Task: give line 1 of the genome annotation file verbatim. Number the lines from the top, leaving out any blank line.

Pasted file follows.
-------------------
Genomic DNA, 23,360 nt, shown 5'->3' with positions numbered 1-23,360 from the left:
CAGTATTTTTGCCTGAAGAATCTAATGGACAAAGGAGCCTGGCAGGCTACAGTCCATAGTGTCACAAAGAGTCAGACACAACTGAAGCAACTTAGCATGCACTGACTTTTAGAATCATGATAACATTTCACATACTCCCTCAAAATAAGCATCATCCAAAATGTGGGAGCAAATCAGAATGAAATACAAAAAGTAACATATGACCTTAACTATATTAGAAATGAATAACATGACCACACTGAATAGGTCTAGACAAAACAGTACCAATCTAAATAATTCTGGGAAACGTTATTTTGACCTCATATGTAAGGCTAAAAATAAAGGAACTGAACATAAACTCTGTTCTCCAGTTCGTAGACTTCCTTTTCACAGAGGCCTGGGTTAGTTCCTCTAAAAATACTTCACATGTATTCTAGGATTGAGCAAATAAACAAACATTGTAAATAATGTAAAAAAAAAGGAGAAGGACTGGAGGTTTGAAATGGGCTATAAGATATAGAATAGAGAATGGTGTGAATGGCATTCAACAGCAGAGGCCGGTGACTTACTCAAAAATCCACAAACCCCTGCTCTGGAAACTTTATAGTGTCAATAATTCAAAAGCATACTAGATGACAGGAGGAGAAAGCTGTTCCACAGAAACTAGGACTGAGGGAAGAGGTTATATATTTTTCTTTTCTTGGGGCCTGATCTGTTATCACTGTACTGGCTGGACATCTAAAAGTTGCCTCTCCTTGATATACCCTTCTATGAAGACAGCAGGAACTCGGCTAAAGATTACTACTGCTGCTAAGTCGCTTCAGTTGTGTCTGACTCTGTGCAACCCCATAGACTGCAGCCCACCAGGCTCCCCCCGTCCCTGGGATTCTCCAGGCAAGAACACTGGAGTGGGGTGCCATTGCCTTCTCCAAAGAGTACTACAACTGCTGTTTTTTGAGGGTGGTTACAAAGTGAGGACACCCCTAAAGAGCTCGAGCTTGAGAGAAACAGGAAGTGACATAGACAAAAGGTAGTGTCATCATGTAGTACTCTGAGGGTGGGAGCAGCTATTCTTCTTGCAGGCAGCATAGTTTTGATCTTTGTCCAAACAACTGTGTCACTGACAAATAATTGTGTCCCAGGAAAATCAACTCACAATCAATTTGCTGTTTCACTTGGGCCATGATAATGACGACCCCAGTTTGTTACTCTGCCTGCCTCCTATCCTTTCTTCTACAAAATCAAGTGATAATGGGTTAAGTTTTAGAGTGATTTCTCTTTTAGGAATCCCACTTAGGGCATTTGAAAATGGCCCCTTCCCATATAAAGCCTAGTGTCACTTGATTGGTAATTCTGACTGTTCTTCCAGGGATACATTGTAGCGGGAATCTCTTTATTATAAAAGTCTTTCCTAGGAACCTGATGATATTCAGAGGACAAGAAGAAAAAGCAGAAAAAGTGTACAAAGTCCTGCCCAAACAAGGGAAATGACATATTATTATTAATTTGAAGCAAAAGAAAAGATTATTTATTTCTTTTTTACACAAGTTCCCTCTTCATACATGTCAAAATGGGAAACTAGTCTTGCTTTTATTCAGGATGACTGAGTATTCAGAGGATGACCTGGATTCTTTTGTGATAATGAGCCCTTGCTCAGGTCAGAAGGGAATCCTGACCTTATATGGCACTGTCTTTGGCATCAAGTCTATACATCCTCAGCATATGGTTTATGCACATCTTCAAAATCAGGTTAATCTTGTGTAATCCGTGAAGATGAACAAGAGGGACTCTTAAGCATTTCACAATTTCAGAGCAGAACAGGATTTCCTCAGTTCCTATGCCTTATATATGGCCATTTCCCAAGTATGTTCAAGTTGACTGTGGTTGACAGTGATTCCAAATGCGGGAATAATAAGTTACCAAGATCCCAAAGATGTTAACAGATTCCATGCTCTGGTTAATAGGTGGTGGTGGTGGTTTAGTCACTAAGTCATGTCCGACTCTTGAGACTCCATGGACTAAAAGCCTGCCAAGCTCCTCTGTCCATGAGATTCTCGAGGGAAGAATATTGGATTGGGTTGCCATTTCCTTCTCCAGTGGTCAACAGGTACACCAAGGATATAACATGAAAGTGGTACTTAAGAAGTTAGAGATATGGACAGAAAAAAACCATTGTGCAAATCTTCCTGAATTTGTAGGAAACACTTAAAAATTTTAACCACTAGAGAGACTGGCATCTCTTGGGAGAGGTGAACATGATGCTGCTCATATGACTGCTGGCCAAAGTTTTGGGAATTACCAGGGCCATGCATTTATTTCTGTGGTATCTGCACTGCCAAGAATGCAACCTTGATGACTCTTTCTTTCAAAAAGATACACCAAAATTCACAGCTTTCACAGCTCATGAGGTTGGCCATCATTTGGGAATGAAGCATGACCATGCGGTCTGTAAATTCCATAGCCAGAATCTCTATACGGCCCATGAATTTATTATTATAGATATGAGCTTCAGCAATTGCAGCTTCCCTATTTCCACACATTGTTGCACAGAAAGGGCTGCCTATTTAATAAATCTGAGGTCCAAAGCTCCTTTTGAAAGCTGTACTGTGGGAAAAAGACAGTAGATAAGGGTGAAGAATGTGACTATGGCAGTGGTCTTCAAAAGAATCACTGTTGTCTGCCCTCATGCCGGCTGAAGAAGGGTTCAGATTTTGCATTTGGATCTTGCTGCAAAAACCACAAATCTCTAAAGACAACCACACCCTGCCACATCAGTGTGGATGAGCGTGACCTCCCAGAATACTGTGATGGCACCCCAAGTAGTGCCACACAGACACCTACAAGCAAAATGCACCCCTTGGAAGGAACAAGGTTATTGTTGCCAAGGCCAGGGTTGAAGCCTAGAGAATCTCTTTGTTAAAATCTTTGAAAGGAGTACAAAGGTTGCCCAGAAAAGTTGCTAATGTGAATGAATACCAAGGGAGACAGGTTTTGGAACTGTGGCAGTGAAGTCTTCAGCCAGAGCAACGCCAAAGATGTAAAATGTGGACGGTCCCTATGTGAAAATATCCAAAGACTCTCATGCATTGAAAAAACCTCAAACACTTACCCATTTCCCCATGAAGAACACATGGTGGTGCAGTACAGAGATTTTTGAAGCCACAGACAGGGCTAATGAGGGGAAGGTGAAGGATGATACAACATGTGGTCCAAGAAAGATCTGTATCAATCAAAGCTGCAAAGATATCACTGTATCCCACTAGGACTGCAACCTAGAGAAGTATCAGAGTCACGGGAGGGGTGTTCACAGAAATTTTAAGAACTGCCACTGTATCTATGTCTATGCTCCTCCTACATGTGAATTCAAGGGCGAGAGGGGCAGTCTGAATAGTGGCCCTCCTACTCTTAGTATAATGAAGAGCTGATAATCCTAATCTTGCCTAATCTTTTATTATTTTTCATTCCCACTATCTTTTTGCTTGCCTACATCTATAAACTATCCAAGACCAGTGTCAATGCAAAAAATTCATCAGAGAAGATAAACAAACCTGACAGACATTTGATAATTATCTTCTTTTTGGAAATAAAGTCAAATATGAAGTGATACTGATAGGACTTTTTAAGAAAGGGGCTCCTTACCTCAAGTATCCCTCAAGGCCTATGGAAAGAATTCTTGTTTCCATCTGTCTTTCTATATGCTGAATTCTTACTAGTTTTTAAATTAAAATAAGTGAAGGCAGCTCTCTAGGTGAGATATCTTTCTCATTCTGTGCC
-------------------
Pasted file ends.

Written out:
Genomic DNA, 23,360 nt, shown 5'->3' with positions numbered 1-23,360 from the left: